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Anaesthesia for wrong site surgery
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Anaesthesia for wrong site surgery

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Wrong site surgery and anaesthesia.

Wrong site surgery and anaesthesia.

Published in: Health & Medicine, Technology

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  • Interestingly, these are exactly the same factors that are involved in the majority of aeroplane accidents which happened in the 1970s. illustrated here by the worst aviation accident of all time in tenerife in 1977 when two Boeing 747s crashed into each other on the runway killing 583 people.
  • Sign in confirmation of pt id,consent,site marking,check for allergies and concerns
    Time out confirm patient,site,procedure,position,application of infection bundle,dvt prophylaxis,correct imaging
    Sign out confirm procedure performed and instrument and swab counts and plans for post op management.
  • Transcript

    • 1. Wahid Altaf
    • 2. 73 year old female had witnessed collapse at around 2200hrs. Brought in by ambulance to primary hospital at 2300hrs. Glasgow coma scale of 6/15, hypertensive, left hemiplegia. Patient airway secured, intubated, ventilated by accident emergency team and transferred for CT Scan head.
    • 3. Scans reviewed in view of clinical scenario. Patient accepted and plan for Burr hole evacuation of subdural hematoma. Anesthetic team called in and patient handed over with a plan to transfer. Transferred by anesthetic team in ambulance at around 0300 hrs.
    • 4. Received patient in operating theatre at 0400 hrs. Anesthetic, Neurosurgical, Nursing team present at handover. Transfer letter with CT scan head on CD made available.
    • 5. Patient identified and proposed surgical plan confirmed. Consent sought from next of kin. Patient placed for surgical procedure with left side of head up by neurosurgical fellow. Head shaved by neurosurgical SHO. Two Burr holes made by Neurosurgical SpR.
    • 6. Everyone in theatre stunned.
    • 7. Surgical consultant informed. Two more burr holes made. Hematoma evacuated. Patient transferred to ICU intubated and ventilated. Family informed. Patient extubated after seven days with reasonable recovery.
    • 8. Patient sustained a major, preventable error, which had minimal impact on the outcome. It likely did, however, have a significant impact on the psychological comfort and confidence of patient’s family and operating team.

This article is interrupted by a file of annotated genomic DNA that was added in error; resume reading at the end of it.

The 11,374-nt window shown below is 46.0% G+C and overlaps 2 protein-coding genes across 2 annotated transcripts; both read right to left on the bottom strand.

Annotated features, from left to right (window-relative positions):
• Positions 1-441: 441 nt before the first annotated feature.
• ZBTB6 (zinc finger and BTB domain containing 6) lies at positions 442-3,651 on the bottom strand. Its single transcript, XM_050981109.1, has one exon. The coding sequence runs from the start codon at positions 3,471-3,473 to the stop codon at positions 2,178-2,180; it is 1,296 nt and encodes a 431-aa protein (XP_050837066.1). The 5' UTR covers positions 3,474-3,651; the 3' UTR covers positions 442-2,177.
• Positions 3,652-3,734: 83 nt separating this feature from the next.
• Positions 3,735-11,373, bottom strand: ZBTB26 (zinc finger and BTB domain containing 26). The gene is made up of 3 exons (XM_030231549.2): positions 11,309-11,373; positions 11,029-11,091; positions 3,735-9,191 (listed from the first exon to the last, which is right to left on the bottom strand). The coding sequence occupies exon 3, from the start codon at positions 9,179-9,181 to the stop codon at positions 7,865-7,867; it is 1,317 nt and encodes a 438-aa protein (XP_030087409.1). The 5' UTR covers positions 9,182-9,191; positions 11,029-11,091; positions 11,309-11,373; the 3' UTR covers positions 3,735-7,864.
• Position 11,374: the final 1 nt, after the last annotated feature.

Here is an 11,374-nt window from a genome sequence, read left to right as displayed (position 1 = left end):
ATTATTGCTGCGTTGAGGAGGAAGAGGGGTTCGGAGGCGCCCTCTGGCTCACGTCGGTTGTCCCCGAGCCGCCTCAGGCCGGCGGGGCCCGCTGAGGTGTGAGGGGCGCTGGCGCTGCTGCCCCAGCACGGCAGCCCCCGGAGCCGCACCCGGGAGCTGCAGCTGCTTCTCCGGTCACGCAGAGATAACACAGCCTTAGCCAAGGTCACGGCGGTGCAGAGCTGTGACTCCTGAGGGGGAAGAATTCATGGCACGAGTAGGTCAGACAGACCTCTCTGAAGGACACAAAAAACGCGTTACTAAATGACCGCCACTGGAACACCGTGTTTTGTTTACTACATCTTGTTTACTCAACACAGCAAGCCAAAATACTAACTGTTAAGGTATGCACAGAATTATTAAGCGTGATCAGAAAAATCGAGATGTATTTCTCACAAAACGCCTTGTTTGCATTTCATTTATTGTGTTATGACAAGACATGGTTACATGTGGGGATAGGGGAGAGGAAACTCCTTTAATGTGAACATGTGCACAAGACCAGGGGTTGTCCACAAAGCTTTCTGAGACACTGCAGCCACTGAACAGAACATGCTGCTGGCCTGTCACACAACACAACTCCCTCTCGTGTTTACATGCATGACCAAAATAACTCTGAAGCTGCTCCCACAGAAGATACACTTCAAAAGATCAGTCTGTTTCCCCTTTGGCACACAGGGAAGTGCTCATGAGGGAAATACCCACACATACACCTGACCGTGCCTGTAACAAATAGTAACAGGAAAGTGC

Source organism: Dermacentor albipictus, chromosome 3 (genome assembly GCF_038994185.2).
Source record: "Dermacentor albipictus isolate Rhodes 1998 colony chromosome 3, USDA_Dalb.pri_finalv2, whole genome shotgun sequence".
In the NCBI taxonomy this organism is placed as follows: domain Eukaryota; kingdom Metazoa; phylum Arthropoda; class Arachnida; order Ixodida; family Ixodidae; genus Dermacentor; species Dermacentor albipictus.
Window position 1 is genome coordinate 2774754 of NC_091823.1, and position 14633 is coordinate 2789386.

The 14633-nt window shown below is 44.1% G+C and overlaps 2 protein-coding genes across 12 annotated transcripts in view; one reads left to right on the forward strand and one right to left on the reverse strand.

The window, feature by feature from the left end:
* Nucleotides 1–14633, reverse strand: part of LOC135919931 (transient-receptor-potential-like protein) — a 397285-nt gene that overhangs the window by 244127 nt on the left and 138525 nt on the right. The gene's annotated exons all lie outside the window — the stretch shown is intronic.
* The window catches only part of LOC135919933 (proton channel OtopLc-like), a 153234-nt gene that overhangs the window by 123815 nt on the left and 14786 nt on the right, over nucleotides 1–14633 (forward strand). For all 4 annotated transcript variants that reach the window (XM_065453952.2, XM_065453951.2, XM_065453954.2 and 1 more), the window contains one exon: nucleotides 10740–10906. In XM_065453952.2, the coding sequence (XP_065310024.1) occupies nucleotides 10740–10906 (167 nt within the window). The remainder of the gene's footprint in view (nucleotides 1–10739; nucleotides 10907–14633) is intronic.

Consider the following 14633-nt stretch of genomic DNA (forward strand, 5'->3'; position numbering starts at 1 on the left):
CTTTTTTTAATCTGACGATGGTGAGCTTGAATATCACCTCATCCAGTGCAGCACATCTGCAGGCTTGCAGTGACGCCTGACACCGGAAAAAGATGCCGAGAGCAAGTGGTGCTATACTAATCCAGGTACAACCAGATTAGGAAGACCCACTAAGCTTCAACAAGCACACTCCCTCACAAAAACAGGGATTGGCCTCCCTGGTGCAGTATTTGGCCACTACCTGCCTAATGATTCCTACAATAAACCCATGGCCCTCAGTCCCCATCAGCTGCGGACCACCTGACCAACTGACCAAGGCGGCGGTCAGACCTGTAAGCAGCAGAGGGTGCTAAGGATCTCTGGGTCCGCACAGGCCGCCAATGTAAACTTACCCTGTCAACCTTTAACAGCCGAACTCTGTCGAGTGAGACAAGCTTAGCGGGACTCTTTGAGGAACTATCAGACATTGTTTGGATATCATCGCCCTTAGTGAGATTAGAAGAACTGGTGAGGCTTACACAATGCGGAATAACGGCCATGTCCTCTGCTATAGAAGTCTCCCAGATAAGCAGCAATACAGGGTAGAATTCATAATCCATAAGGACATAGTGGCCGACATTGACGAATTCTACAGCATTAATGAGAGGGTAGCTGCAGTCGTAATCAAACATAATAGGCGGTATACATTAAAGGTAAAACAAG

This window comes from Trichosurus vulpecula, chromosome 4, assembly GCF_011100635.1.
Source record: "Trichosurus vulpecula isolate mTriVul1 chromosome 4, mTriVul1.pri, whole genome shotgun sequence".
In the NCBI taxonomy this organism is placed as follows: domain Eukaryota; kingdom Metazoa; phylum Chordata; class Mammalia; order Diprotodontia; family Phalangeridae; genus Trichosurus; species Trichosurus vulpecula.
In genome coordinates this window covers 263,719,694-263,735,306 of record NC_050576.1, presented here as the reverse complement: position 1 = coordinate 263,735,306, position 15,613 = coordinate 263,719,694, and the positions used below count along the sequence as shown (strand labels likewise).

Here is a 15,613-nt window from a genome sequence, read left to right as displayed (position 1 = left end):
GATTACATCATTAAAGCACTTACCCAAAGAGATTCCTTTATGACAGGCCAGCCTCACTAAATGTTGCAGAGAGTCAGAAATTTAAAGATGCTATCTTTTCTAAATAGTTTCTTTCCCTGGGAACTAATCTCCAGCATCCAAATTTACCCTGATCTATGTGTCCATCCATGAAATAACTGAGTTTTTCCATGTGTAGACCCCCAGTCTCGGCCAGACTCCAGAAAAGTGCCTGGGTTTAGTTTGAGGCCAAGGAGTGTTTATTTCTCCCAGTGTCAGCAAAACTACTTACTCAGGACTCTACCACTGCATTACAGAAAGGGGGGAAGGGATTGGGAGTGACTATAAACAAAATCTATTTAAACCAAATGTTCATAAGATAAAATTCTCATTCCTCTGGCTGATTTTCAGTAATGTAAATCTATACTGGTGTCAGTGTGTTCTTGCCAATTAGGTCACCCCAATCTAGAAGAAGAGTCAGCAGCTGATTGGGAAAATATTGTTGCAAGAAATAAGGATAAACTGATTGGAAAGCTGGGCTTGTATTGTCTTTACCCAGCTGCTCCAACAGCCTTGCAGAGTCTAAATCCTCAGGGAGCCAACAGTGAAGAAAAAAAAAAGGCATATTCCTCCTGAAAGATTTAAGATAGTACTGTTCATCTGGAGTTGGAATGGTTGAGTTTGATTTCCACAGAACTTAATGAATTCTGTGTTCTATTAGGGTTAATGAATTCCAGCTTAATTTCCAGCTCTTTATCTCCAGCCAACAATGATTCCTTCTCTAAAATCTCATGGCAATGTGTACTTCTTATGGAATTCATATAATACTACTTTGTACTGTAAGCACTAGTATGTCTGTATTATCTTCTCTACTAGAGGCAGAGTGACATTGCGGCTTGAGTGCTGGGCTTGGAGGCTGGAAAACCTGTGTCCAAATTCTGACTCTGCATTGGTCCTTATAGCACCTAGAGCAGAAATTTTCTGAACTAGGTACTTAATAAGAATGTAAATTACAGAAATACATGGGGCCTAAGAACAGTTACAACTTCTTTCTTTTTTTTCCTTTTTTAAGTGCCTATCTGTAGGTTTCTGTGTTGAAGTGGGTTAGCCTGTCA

• 9. Surgery performed on wrong side or site of body, wrong surgical procedure performed and surgery performed on wrong patient. Incidence 40 times a week in hospitals and clinics in USA consistent with 1300 to 2700 cases of wrong site procedures per year.
    • 10. Orthopedic/Podiatric 41% General Surgery 20% Neurosurgery 14% Urology 11% Maxillofacial, cardiovascular, otolaryngology and ophthalmolgy 14%.
    • 11. Human Factors in Safety (30-20%) Technical Factors Accident Causation (70 -80%) Human Factors = Organisational / Safety Culture + Operator Behaviour
    • 12. System factors Institutional controls/formal system Lack of checklist Reliance solely on surgeon. unusual time pressure pressure to reduce pre-op prep time Unavailability of information
    • 13. Process factors Inadequate pt assessment Inadequate care planning Inadequate medical record review Miscommunication among team members Failure to include patient and family when identifying correct site. Failure to mark the correct operation site. Failure to recheck pt information before starting the operation.
    • 14. Can be devastating for patient and the operating team.
    • 15. Preoperative verification Sign in Time out Sign out
    • 16. 1
    • 17. Better verification process. Marking of surgical site by surgeon responsible for surgery. Team briefing. Time out like national anthem. Necessity of displaying relevant imaging.
    • 18. Primary responsibility relies on operating surgeon. Individual professional responsibility of Anesthetist Scrub/Circulating/Anesthetic nurse.
    • 19. Process relying on surgeon and surgical memory is doomed to ultimate failure…….. Don’t assume responsibility as we are equally responsible……..